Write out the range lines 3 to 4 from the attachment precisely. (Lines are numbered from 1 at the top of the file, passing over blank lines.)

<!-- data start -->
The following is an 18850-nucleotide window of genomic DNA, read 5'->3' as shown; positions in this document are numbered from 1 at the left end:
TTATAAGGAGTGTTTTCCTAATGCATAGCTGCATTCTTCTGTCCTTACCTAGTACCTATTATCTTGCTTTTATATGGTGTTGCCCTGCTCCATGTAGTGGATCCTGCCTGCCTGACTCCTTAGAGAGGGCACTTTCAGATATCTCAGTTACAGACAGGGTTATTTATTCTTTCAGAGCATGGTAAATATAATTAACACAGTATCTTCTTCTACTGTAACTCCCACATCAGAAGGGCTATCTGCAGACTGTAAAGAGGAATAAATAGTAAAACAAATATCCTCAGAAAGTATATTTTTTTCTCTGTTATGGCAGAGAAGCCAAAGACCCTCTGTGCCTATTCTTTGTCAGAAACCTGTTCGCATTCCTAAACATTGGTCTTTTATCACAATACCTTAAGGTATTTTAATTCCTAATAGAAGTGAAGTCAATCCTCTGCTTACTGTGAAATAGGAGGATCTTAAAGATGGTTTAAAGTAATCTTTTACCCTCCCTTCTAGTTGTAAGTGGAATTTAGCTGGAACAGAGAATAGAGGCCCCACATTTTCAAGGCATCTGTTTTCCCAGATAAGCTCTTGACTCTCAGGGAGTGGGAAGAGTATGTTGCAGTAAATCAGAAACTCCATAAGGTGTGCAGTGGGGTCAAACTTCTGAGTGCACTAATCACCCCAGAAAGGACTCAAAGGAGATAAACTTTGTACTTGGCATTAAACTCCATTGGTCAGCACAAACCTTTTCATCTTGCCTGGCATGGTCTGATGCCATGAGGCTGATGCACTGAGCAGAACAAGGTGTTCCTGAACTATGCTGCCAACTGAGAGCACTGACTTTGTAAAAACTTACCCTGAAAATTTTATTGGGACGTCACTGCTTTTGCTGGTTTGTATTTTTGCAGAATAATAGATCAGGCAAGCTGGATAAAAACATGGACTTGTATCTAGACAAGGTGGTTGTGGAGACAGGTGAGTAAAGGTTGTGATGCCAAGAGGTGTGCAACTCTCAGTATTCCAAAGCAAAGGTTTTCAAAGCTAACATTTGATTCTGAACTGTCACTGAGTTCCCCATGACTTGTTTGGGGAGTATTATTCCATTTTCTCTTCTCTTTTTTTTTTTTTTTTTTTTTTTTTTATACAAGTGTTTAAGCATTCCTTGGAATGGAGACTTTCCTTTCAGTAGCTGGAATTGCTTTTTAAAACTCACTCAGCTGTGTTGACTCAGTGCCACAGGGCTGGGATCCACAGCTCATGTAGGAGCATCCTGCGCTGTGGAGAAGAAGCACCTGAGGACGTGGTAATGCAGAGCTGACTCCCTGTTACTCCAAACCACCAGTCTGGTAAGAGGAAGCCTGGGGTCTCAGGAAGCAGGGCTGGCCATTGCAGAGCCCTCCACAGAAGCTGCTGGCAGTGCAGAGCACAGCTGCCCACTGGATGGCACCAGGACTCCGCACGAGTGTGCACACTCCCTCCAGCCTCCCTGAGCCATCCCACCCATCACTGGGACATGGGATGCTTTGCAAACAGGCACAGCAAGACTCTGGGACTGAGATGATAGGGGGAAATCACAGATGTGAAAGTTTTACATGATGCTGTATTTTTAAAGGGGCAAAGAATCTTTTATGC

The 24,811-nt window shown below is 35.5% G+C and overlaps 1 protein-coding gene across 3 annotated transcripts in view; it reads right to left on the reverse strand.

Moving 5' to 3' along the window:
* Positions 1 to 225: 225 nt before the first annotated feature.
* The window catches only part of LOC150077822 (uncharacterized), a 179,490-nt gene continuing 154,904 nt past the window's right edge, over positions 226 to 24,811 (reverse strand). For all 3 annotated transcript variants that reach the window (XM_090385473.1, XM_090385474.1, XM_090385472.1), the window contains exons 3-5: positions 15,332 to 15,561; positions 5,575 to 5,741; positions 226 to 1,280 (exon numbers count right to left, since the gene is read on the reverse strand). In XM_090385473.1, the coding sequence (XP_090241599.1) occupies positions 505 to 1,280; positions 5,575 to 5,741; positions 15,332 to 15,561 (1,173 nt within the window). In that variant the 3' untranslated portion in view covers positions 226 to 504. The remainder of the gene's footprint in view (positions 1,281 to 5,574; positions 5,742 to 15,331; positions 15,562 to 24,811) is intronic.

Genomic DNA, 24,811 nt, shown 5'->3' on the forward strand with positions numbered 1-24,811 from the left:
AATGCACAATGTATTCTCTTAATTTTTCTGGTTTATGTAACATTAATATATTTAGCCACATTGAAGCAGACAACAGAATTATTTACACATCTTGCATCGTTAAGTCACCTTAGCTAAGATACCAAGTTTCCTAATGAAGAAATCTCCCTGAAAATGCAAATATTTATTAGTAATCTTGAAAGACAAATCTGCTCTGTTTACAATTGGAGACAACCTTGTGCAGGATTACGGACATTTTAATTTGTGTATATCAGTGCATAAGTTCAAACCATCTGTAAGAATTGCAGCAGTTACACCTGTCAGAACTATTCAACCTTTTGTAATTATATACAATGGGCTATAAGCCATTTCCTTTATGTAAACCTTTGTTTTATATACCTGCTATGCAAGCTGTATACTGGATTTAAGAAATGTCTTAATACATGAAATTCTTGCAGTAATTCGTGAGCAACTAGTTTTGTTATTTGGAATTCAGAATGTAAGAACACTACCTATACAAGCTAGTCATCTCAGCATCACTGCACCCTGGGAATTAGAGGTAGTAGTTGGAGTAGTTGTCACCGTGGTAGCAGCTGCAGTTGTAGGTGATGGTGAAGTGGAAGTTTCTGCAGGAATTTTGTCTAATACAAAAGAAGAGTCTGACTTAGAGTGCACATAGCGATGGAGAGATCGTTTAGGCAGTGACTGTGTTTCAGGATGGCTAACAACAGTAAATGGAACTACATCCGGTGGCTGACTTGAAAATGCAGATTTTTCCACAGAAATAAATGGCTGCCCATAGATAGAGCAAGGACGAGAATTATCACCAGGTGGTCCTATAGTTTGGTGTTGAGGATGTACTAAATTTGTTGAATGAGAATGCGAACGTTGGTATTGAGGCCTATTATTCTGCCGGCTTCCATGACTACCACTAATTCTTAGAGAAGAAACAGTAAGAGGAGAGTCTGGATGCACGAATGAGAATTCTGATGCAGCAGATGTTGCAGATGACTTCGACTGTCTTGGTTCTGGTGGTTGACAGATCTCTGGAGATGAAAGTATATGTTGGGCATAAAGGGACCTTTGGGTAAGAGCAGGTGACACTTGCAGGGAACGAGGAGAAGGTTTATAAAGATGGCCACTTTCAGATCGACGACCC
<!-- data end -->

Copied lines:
The 24,811-nt window shown below is 35.5% G+C and overlaps 1 protein-coding gene across 3 annotated transcripts in view; it reads right to left on the reverse strand.

Moving 5' to 3' along the window: